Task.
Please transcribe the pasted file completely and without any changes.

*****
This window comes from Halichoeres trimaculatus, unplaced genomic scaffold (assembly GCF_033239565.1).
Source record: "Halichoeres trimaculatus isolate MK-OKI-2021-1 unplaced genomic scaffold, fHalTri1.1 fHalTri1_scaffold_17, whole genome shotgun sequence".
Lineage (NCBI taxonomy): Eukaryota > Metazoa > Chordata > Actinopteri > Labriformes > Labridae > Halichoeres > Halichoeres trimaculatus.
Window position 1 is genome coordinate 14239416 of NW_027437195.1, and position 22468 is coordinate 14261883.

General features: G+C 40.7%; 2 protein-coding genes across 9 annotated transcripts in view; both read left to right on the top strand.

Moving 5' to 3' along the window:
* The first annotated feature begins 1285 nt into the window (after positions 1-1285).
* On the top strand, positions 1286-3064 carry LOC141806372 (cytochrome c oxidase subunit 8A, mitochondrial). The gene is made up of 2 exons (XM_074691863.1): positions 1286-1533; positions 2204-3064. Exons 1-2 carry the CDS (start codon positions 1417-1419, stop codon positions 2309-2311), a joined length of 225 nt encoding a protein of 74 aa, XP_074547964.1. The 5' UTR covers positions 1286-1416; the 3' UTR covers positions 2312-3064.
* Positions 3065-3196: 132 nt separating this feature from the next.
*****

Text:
This window comes from Halichoeres trimaculatus, unplaced genomic scaffold (assembly GCF_033239565.1).
Source record: "Halichoeres trimaculatus isolate MK-OKI-2021-1 unplaced genomic scaffold, fHalTri1.1 fHalTri1_scaffold_17, whole genome shotgun sequence".
Lineage (NCBI taxonomy): Eukaryota > Metazoa > Chordata > Actinopteri > Labriformes > Labridae > Halichoeres > Halichoeres trimaculatus.
Window position 1 is genome coordinate 14239416 of NW_027437195.1, and position 22468 is coordinate 14261883.

General features: G+C 40.7%; 2 protein-coding genes across 9 annotated transcripts in view; both read left to right on the top strand.

Moving 5' to 3' along the window:
* The first annotated feature begins 1285 nt into the window (after positions 1-1285).
* On the top strand, positions 1286-3064 carry LOC141806372 (cytochrome c oxidase subunit 8A, mitochondrial). The gene is made up of 2 exons (XM_074691863.1): positions 1286-1533; positions 2204-3064. Exons 1-2 carry the CDS (start codon positions 1417-1419, stop codon positions 2309-2311), a joined length of 225 nt encoding a protein of 74 aa, XP_074547964.1. The 5' UTR covers positions 1286-1416; the 3' UTR covers positions 2312-3064.
* Positions 3065-3196: 132 nt separating this feature from the next.